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The Picture Book Buzz

A Flood of Kindness - Perfect Picture Book Friday #PPBF

While this is a great book for bibliotherapy lists on coping with loss, disasters, and trauma, I do wonder if perhaps it might not also demonstrate that kindness and community are not just needed when bad things happen, but as a daily part of all of our lives. That we are all a little less isolated, scared, and miserable when we offer "a hand" to each other. When we create a true 'flood' of kindness.

A Flood of Kindness

Author: Ellen Leventhal

Illustrator: Blythe Russo

Publisher: Worthy Kids (2021)

Ages: 4-8



Natural disasters, loss, kindness, community, and helpers.


"The night the river jumped its banks, everything changed."

So begins A Flood of Kindness, a poignant picture book that addresses grief and loss and demonstrates how kindness can bring hope. Written in spare prose and told from an intimate first-person point of view, the story follows Charlotte, a young girl who watches floodwaters rise in her home and is forced to evacuate to a shelter with her parents. Kind people she doesn't know give her food, socks and shoes to keep her feet warm, and a place to sleep. As Charlotte adjusts to the shelter—a strange, crowded place that is not home—she grapples with feelings of anger and sadness. But as the days go by, Charlotte starts to realize how grateful she is for the things that she does have—her parents, a cot to sleep on, food to eat—and starts looking for ways to help others in the shelter.

All children deal with sadness and loss in some way, whether it stems from a natural disaster, the death of a pet, or moving to a new place. A Flood of Kindness acknowledges those difficult feelings and helps readers process them in a healthy way. Children will be encouraged to be kind to those who need a friend and to help others in whatever way they can, no matter how small.

Opening Lines:

The night the river jumped its banks,

everything changed.

Water swirled over the curb.

Rain pounded the pavement.

Lightning cut the sky.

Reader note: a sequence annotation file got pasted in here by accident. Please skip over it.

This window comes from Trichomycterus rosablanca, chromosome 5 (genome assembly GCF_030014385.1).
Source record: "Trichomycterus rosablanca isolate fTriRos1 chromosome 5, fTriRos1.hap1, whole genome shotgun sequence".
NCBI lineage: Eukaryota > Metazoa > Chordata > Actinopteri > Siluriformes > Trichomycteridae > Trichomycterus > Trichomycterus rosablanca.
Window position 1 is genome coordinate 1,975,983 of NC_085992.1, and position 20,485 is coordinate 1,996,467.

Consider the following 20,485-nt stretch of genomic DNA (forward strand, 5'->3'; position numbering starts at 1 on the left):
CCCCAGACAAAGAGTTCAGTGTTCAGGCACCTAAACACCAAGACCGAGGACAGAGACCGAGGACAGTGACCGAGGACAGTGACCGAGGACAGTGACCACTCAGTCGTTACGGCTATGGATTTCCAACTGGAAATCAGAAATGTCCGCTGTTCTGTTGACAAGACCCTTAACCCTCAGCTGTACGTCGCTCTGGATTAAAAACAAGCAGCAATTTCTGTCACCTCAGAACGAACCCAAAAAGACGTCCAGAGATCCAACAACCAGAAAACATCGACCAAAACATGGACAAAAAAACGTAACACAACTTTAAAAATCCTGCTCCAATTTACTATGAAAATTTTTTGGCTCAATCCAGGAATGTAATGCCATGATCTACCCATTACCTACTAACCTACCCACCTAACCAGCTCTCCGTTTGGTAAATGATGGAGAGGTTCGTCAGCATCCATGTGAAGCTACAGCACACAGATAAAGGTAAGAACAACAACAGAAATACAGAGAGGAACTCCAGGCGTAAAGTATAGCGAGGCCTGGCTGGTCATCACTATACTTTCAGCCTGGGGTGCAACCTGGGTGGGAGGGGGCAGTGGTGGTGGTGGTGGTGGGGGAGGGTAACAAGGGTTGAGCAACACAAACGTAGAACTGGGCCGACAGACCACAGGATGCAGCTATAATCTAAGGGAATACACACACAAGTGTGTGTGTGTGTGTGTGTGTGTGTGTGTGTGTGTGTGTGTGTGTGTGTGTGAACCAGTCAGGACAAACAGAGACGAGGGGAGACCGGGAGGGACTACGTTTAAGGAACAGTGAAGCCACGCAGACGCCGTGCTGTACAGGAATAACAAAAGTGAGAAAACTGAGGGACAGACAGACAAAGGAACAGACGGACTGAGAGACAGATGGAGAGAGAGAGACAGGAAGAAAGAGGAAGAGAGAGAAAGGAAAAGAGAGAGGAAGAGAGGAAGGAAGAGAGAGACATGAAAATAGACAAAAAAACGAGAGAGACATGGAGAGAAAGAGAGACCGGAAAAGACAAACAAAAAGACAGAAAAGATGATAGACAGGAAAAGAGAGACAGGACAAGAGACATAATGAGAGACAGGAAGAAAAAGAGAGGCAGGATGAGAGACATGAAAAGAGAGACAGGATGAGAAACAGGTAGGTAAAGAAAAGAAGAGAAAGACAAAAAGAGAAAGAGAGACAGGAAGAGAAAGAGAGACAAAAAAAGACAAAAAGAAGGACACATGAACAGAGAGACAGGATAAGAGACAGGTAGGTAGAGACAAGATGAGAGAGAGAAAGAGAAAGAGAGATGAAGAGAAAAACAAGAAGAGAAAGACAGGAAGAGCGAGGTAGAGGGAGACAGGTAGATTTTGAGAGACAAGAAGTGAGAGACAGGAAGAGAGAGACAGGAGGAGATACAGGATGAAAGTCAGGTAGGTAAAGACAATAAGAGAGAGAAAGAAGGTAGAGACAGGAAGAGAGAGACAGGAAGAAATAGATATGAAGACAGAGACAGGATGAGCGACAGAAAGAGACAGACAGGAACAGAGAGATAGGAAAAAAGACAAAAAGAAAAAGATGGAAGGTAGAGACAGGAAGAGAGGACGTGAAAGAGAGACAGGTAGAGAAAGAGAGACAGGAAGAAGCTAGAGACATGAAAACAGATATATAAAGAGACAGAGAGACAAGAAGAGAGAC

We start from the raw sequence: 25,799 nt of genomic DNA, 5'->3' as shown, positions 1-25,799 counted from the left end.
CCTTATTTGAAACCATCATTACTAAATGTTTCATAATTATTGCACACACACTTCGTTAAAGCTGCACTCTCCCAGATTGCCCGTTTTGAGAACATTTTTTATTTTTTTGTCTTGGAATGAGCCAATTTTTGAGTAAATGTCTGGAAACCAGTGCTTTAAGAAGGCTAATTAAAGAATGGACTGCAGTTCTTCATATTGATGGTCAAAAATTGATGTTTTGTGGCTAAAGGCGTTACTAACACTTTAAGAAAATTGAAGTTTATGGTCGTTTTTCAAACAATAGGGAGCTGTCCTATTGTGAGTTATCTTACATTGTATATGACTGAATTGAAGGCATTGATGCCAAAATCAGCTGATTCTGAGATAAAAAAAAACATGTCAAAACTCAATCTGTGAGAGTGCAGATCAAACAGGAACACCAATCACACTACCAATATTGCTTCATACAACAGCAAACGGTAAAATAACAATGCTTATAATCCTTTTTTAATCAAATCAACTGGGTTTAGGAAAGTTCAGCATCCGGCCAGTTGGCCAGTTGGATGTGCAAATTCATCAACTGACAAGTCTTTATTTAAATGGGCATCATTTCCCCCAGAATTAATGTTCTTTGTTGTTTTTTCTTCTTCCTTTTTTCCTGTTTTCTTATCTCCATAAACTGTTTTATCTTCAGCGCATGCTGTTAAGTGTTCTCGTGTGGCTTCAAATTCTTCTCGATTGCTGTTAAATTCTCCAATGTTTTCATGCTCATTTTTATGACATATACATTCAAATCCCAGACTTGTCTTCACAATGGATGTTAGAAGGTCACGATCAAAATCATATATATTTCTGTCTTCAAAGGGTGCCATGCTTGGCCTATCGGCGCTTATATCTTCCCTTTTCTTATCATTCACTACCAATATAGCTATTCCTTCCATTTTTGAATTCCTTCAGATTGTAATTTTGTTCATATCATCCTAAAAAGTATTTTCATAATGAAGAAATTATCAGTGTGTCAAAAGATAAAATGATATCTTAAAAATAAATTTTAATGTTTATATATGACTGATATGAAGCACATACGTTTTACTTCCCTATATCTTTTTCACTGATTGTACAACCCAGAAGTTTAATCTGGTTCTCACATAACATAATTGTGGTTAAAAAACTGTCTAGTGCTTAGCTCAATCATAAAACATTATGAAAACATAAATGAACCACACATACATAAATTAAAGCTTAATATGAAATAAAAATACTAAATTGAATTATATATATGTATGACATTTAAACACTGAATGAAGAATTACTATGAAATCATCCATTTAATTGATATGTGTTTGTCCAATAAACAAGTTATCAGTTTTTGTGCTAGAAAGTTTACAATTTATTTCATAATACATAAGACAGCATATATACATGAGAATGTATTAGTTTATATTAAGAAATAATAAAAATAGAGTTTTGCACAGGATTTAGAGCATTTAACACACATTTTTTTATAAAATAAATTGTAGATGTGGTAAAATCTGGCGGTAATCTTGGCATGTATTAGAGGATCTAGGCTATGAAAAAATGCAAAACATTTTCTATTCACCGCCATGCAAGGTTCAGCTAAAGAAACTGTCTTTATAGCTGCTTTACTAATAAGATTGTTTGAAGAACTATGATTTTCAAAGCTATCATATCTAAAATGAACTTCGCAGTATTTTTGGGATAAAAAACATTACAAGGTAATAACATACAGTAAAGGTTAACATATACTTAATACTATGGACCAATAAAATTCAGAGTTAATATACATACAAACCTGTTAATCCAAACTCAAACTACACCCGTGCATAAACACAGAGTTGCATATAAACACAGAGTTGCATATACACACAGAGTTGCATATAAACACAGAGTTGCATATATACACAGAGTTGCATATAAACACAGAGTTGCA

What I loved about this book:

Opening with powerful lyricism, and ominous black and grey illustrations, we are tossed immediately into Charlotte's situation. A scary, seemingly endless storm and a house quickly filling with water. The only bits of muted, subtle color are Charlotte, her bear, parents, and some towels.

Text © Ellen Leventhal, 2021. Image © Blythe Russo, 2021.

Even when Charlotte and her parents arrived at the shelter, everything and everyone (not immediately interacting with her family) remain depicted in shades of grey and black. Beautifully reflecting her worry, fear, and feelings of displacement. As the storm continued, more people "poured into the building" and "still it rained." Seeking comfort from her parents and teddy bear, Charlotte laid awake, waiting until there was finally silence and a possible hint of a ray of sun outside the window.

Text © Ellen Leventhal, 2021. Image © Blythe Russo, 2021.

A few days later, when the water receded and they could safely get to their home, the town remains colorless, full of damaged items - "piles of broken toys, moldy mattresses, and sopping clothes." Especially her own house, where "[e]ven the walls felt soggy." On the return ride to the shelter, Charlotte notices the helpers. People of every age pitching in to help and comfort each other and to clear the debris and hand out water.

Text © Ellen Leventhal, 2021. Image © Blythe Russo, 2021.

This is the turning point, where even at the shelter Charlotte sees others finding ways to help, to reach out in comfort, offering hope, and demonstrating resilience. Color begins to creep back into her life. I hope you find this touching book and see how Charlotte ultimately finds a way to be a helper herself, to bring hope and comfort to another child. This is a wonderful book to help children during and after a disaster, but also one that could help any child, experiencing loss or trauma, to realize that kids are not powerless, that they can help. That even the "smallest" action of kindness can be momentous and healing. Additionally, this is a book that could help create empathy for those displaced by disasters, encouraging those unaffected to be helpers. A wonderful book that should be in every classroom and library.

Craft note: I love the way Ellen created and subtly tweaked a a refrain throughout the book. In the opening pages Charlotte notes, "Still, it rained." Despite all her parents try - "But still, water seeped in." When she is lifted into the rescue boat, Charlotte notes "Still it rained." Arriving at the shelter - "But still, I shivered." And the next day, stuck in the shelter, Ellen returns to the refrain, "And still, it rained." Each time the phrase is set apart with bold lettering and a different font. Impressing upon the reader the sheer volume of incessant cold water which collected in her town.


- many communities and/or hospitals do Teddy Bear Drives, collecting bears (and other stuffed animals) for kids and seniors during crises. See if there is a drive near you or start your own (

- here are some ideas for kids wanting to be helpers themselves, definitely needed after disasters, but also year-round (

- and some resources for talking with and helping kids through natural disasters (

If you missed it, be sure to check out Monday's interview with Ellen Leventhal (here).

This post is part of a series by authors and KidLit bloggers called Perfect Picture Book Fridays. For more picture book suggestions see Susanna Leonard Hill's Perfect Picture Books.


Maria Marshall

 Photograph © A. Marshall

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